The Plague Of Censorship

Restricting access to books and knowledge is how tyrants try to control the social narrative. This has been proven time and again throughout history. However, this fact has taken a backseat during the current uptick in the culture wars. Cancel culture is not what those who decry it claim it to be. Actual cancel culture is the act of censorship. That is the restriction and banning of knowledge that makes authoritarian leaders uncomfortable.

For example, the recent moral panics about critical race theory, transgender children, and drag queen storytime are not simply causing fear about these topics, but are efforts to ultimately eliminate discussion altogether. Regardless of one’s opinion about such topics, the active campaigns against them should cause thoughtful citizens great concern.

It’s one thing for parents to oversee what their own children learn. It’s a worrisome thing for politicians and pressure groups to censor materials in schools and universities. Authoritarian theocrats wish to enjoy freedom but only when it serves their narrow purposes. Authoritarians advocate the rewriting of history so a sanitized version will become normalized and “safe” for public consumption.

The fact is, that actual history, psychology, the sciences, and so forth are not topics that can be neatly wrapped up in sugary sweet packages. There are inconvenient facts that seem like nuisances. When facts are about topics that cause discomfort, we get nervous about their implications and become willing advocates of censorship. However, it’s healthy to remember that honestly facing uncomfortable facts and scenarios is the way to enhance personal and national strength.

Those of us who belong to minority subcultures have been on blacklists most of our lives. We intimately know the evils of censorship and can spot it a mile away. Censorship often begins with the “sanitizing” of history. It’s easy for leaders to whip up fear over uncomfortable facts. Throughout history, censorship has been the first step in the process of oppressing minority populations. With censorship firmly in place, the process of scapegoating and domestic terrorism becomes much easier.

These days, censorship has become more simple to impliment. Information can be easily hidden by flooding the public with immense amounts of irrelevant information, celebrity gossip, cat videos, along with accursed fabrication, disinformation, and misinformation. When we are exposed to this firehose flood of material, it becomes nearly impossible for us to focus. This may or may not be deliberate, but it is real. This is not to advocate in favor of a different type of censorship–one that censors the Internet. The thing to do is to be aware of attempts to persuade us to speak and act against our own interests.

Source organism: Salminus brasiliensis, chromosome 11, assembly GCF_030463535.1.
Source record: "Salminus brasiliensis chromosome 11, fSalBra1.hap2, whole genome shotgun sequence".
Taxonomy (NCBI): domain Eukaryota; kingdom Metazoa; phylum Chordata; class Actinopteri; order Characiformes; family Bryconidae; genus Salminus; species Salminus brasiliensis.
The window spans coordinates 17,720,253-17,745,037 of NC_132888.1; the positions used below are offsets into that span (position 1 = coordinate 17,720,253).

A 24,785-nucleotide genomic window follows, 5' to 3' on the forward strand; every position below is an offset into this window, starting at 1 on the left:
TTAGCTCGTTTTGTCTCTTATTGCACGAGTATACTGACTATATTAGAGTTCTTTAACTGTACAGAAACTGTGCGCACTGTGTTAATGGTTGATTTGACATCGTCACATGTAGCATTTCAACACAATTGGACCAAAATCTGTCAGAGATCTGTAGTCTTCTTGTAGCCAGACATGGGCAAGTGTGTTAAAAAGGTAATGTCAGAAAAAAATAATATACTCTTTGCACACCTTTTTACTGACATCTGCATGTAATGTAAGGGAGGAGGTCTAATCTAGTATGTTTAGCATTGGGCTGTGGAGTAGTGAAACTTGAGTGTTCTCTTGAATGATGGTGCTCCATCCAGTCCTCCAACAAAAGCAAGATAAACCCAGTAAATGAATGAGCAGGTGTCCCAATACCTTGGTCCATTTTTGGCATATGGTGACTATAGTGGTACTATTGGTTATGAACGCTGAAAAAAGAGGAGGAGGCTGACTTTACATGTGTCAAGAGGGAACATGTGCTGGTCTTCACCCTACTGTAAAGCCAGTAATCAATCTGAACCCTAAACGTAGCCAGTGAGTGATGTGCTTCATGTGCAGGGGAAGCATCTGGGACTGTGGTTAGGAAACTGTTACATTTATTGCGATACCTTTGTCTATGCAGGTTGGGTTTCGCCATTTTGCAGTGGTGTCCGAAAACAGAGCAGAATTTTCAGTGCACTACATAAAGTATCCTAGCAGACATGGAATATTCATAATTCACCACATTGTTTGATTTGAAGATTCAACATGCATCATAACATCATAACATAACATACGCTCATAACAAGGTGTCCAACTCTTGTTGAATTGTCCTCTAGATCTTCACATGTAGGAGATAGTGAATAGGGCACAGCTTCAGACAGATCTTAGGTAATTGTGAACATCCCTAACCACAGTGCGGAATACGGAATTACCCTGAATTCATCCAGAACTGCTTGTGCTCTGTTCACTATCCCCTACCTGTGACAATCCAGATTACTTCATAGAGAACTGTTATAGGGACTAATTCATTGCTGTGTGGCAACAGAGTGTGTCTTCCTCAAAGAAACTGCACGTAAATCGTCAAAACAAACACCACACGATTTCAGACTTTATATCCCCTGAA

When the well-being of children is waved in front of citizens, the jackboot of censorship is easy to wear. Meanwhile, when materials are banned, adolescents’ tendencies towards contrarian activity are piqued. The ages old scenario of forbidding the fruit actually makes the fruit more appealing. The better thing to do is to allow kids to read what interests them and then, as parents and guardians, discuss the material with them. When parents and children have authentic, honest conversations together, there is little need for fear and censorship.

A big problem with censorship is that when there is strict, authoritarian restriction of certain information, students receive an unbalanced, incomplete education. This leads to a dysfunctional society and the degradation of a functioning democracy. Censorship is never implemented in the best interests of a nation. It is an insideous form of propagandizing and thought control. Censorship is a pox on the general public. It is especially destructive towards oppressed minorities.

Censorship is the attempt to kill curiosity at it roots. When curiosity dies, improvement of the well-being of humanity suffers. Book banning and censorship are not effective answers to the presence of controversial ideas and materials. Restricting information is inconsistent with basic American values and the intent of the Constitution.

In the end, book banning and censorship defeats their imagined benefits. Halting access to certain information creates the kind of society that is not capable of exercising true discretion. To rely upon authority to sort out what is good and what is bad to learn, is to be intellectually lazy and apathetic. Without eternal vigilance, we quickly lose our freedom.


The Blue Jay of Happiness quotes British lawyer and writer, Sir John Mortimer. “I suppose that writers should, in a way, feel flattered by the censorship laws. They show a primitive fear and dread at the fearful magic of print.”

About swabby429

An eclectic guy who likes to observe the world around him and comment about those observations.
This entry was posted in Contemplation, Controversy, cultural highlights, Entertainment, philosophy, Politics, religion, Science, Youth and tagged , , . Bookmark the permalink.

12 Responses to The Plague Of Censorship

  1. Great and precise post as always! Though I might be repeating myself: education and more education would help a lot.

  2. Pingback: ReBlogging ‘The Plague Of Censorship’ – Link Below | Relationship Insights by Yernasia Quorelios

  3. So we’ll said, but likely will be banned by those who need to read it.

  4. tiostib says:

    An important subject to consider. Well said, thank you.

  5. bronlima says:

    Roald Dahl, books are being revised and changed by publisher. Now back-tracking and will also publish the “classical” original version too.

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